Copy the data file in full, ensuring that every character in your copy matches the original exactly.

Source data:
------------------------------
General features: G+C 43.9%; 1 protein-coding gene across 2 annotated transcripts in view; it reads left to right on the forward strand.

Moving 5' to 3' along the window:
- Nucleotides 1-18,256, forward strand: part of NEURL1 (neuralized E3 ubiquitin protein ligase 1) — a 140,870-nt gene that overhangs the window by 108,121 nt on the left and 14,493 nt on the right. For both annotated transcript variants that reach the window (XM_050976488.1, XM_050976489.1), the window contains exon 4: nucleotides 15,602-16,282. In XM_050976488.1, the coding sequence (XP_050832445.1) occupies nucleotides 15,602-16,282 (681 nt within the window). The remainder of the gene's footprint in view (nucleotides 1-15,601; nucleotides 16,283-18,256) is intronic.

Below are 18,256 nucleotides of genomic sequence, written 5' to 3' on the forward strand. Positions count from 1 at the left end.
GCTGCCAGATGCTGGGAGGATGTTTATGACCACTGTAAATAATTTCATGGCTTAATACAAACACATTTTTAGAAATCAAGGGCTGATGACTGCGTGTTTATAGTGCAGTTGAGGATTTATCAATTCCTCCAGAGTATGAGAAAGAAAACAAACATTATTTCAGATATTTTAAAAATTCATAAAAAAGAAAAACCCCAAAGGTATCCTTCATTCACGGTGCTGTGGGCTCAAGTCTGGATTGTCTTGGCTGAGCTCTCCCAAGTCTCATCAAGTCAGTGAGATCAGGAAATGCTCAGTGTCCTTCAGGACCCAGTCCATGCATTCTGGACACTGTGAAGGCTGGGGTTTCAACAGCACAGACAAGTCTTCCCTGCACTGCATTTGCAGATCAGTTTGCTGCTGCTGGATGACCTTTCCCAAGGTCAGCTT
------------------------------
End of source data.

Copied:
General features: G+C 43.9%; 1 protein-coding gene across 2 annotated transcripts in view; it reads left to right on the forward strand.

Moving 5' to 3' along the window:
- Nucleotides 1-18,256, forward strand: part of NEURL1 (neuralized E3 ubiquitin protein ligase 1) — a 140,870-nt gene that overhangs the window by 108,121 nt on the left and 14,493 nt on the right. For both annotated transcript variants that reach the window (XM_050976488.1, XM_050976489.1), the window contains exon 4: nucleotides 15,602-16,282. In XM_050976488.1, the coding sequence (XP_050832445.1) occupies nucleotides 15,602-16,282 (681 nt within the window). The remainder of the gene's footprint in view (nucleotides 1-15,601; nucleotides 16,283-18,256) is intronic.

Below are 18,256 nucleotides of genomic sequence, written 5' to 3' on the forward strand. Positions count from 1 at the left end.
GCTGCCAGATGCTGGGAGGATGTTTATGACCACTGTAAATAATTTCATGGCTTAATACAAACACATTTTTAGAAATCAAGGGCTGATGACTGCGTGTTTATAGTGCAGTTGAGGATTTATCAATTCCTCCAGAGTATGAGAAAGAAAACAAACATTATTTCAGATATTTTAAAAATTCATAAAAAAGAAAAACCCCAAAGGTATCCTTCATTCACGGTGCTGTGGGCTCAAGTCTGGATTGTCTTGGCTGAGCTCTCCCAAGTCTCATCAAGTCAGTGAGATCAGGAAATGCTCAGTGTCCTTCAGGACCCAGTCCATGCATTCTGGACACTGTGAAGGCTGGGGTTTCAACAGCACAGACAAGTCTTCCCTGCACTGCATTTGCAGATCAGTTTGCTGCTGCTGGATGACCTTTCCCAAGGTCAGCTT